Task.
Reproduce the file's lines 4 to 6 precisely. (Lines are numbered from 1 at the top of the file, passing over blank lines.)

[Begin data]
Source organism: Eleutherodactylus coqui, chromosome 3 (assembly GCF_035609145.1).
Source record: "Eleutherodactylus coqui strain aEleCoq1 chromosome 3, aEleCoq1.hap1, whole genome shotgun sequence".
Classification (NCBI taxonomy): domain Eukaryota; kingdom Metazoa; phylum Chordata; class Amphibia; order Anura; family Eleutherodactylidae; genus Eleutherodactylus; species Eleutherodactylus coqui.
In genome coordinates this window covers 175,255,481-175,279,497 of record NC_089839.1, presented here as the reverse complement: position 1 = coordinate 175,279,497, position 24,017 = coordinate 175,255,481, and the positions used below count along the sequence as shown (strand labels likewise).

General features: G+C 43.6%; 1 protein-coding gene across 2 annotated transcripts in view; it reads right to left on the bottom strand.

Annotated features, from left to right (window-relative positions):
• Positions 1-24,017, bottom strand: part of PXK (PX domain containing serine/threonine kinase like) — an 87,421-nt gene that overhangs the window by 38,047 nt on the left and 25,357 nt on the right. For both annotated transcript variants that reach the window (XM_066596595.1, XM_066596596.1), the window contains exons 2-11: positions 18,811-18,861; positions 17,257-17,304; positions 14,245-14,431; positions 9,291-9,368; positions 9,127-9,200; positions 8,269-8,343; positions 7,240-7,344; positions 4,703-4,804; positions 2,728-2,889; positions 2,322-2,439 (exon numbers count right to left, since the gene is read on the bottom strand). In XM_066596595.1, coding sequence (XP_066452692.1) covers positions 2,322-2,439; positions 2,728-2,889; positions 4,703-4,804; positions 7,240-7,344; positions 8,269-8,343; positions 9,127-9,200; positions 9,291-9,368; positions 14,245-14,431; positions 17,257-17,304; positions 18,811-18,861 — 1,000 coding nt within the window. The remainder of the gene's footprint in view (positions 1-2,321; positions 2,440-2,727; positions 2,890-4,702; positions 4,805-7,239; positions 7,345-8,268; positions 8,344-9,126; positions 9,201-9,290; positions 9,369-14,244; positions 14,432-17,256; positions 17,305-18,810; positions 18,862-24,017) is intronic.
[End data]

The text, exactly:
In genome coordinates this window covers 175,255,481-175,279,497 of record NC_089839.1, presented here as the reverse complement: position 1 = coordinate 175,279,497, position 24,017 = coordinate 175,255,481, and the positions used below count along the sequence as shown (strand labels likewise).

General features: G+C 43.6%; 1 protein-coding gene across 2 annotated transcripts in view; it reads right to left on the bottom strand.

Annotated features, from left to right (window-relative positions):